John Patrick Grace: Trump, his policies have polarized the country
Terry McAuliffe, former Virginia governor and potential 2020 Democratic presidential candidate, said in a recent interview with NBC-TV News, “President (Donald J.) Trump is ruining America.” McAuliffe also has called Trump “an embarrassment.” At the same moment, polls showed 90 percent of registered Republicans support Trump.
In other words, there is a yawning chasm between Trump and his base on the one hand, roughly 40 per cent of the country, and Democrats, independents and never-Trump Republicans on the other.
These two polar opposites clearly are seeing the reality of the current political and social situations prominent in the news with entirely different eyes.
One side, Trump supporters, tout a booming economy with 3.8 percent unemployment, conservative judges being appointed to counter at-will abortions, and progress in reducing the nuclear threat from North Korea.
The other side, Trump critics, see the rise of a reckless autocrat, fracturing of ties with our closest allies (Canada, The UK, France, Germany), cozying up to ruthless leaders such as North Korea’s Kim Jung Un and Russia’s Vladimir Putin, both guilty of murdering their opponents and critics by the score. Plus looming trade wars with China and Europe.
The question we should all be wondering about: Can these two sides even talk to each other? Or are they so set in their viewpoints that dialogue becomes impossible to launch - or to develop?
Even among the media it’s hard to cite an anchor or pundit who could monitor an even-handed debate between Trump supporters and Trump critics, though Chris Wallace of Fox and Wolf Blitzer of CNN come to mind.
Some of the most strident critics of Trump’s policies and performance thus far have been longtime Republican stalwarts: former Florida congressman Joe Scarborough, now host of “Morning Joe” on MSNBC; former G.W. Bush “ethics czar” Richard Painter, now running as a Democrat for a U.S. Senate seat from Minnesota; and Steve Schmidt, formerly campaign chairman for Sen. John McCain’s presidential bid in 2008.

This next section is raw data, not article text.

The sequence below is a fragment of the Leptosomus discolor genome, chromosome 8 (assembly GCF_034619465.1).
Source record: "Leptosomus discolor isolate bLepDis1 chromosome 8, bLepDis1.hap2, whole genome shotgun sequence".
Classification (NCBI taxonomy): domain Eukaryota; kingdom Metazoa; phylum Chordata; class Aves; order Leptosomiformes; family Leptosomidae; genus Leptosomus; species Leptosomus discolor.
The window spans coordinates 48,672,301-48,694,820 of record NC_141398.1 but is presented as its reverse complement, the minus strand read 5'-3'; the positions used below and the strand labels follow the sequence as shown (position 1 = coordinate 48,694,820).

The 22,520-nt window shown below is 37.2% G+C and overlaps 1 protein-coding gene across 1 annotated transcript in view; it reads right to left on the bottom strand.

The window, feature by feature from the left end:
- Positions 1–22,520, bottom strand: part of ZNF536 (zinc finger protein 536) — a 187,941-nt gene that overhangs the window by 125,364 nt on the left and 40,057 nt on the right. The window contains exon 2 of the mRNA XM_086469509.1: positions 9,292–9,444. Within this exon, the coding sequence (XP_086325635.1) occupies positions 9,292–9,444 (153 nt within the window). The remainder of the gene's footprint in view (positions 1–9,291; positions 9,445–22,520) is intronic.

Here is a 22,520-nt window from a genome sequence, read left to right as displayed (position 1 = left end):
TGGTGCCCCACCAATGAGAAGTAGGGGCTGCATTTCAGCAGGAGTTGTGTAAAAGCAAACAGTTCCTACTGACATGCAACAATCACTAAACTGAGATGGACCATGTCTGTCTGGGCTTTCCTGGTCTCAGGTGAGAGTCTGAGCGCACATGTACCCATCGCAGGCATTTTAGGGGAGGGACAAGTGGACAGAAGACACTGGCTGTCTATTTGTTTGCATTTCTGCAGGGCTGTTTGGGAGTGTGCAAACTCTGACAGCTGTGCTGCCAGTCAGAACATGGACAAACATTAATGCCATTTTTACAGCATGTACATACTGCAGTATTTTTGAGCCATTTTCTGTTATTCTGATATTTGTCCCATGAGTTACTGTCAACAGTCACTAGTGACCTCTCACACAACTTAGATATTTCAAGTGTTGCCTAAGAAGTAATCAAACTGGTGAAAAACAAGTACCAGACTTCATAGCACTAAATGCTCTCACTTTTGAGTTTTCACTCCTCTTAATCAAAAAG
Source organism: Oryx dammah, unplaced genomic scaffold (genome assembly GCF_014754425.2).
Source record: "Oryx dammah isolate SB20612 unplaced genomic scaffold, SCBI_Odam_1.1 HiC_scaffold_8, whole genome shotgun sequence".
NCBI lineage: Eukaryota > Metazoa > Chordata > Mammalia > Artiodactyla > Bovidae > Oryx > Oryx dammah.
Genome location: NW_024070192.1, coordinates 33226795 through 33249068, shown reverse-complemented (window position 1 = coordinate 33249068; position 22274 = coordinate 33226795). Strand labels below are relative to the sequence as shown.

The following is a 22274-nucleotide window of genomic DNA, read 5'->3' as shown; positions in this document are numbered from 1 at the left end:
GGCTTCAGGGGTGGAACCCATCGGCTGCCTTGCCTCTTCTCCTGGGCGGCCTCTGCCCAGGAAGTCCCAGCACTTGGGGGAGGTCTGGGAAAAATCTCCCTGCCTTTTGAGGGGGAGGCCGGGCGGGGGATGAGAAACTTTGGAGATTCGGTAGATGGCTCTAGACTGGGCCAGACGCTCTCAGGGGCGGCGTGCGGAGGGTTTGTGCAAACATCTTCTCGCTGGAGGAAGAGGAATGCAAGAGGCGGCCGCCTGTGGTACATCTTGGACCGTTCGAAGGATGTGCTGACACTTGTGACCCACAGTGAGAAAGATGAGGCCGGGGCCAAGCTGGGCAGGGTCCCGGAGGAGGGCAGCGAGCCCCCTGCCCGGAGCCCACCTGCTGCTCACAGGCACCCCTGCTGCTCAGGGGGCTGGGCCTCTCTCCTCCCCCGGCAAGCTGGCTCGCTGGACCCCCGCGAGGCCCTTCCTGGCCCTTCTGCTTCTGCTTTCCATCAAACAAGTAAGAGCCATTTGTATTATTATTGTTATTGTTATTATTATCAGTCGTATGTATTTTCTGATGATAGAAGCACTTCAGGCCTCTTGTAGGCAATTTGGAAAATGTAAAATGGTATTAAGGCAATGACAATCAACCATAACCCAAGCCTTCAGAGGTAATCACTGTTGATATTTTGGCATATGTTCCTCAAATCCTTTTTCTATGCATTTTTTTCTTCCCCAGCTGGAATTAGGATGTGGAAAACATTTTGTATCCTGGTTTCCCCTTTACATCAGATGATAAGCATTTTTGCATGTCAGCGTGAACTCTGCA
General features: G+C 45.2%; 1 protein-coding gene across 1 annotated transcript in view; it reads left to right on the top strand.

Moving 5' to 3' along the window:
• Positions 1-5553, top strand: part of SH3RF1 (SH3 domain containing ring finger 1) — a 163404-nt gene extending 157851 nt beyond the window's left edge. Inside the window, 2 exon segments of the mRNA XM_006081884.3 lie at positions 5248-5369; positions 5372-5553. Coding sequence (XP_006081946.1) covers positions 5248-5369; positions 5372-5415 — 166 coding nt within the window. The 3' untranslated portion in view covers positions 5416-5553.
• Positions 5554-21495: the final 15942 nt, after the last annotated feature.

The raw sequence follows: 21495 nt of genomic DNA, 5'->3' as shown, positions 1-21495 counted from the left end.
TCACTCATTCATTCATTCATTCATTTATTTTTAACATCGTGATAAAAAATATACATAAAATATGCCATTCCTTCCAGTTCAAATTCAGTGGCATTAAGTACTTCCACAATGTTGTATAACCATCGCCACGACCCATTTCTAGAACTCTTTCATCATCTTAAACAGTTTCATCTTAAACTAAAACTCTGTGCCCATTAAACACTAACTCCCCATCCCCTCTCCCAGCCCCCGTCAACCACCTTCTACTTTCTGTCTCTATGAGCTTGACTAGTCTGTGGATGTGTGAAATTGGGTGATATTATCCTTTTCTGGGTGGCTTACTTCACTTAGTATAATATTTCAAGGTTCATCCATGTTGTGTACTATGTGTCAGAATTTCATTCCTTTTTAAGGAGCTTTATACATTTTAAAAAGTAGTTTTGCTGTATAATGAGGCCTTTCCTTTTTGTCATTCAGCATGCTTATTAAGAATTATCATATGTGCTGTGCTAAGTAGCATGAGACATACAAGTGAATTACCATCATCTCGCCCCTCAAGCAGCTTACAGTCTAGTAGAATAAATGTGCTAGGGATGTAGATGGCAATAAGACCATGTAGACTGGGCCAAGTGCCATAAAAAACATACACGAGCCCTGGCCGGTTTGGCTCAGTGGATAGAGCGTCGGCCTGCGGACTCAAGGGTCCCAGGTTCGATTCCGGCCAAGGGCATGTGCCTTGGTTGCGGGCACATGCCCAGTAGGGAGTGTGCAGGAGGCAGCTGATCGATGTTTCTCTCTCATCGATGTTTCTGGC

Scarborough has labelled Trump “a racist” and said many of Trump’s supporters fit the same description. And prominent once-a-Republican pundit George Will, now an independent, has advocated: “Vote against the GOP this November.”
Why, then, does Trump continue to reel in record-high favorable numbers from Republican voters?
Jeremy Peters of The New York Times interviewed dozens of Trump voters at the president’s campaign-style rallies in various states and concluded that “as critics assail Trump, his supporters dig in deeper.”
“He’s not a perfect guy; he does some stupid stuff,” Tony Schrantz, 50, of Lino Lakes, Minnesota, told Peters. “But when they’re hounding him all the time, it just gets old. Give the guy a break.”
Many Trump voters Peters spoke to have seemingly started shutting their ears to criticisms of Trump, which he said such voters see as “hysterical outbursts.”
Factual reporting frequently ends up making Trump look bad. These voters have an emotional investment in viewing “their guy” as a success.
However, the chaos created at the southern border by Trump’s initial policy of separating asylum-seeking adults from Central America from their children, including kids 3 years old and younger, has given some Trump supporters pause. Stay tuned for future episodes.
John Patrick Grace lives in eastern Cabell County.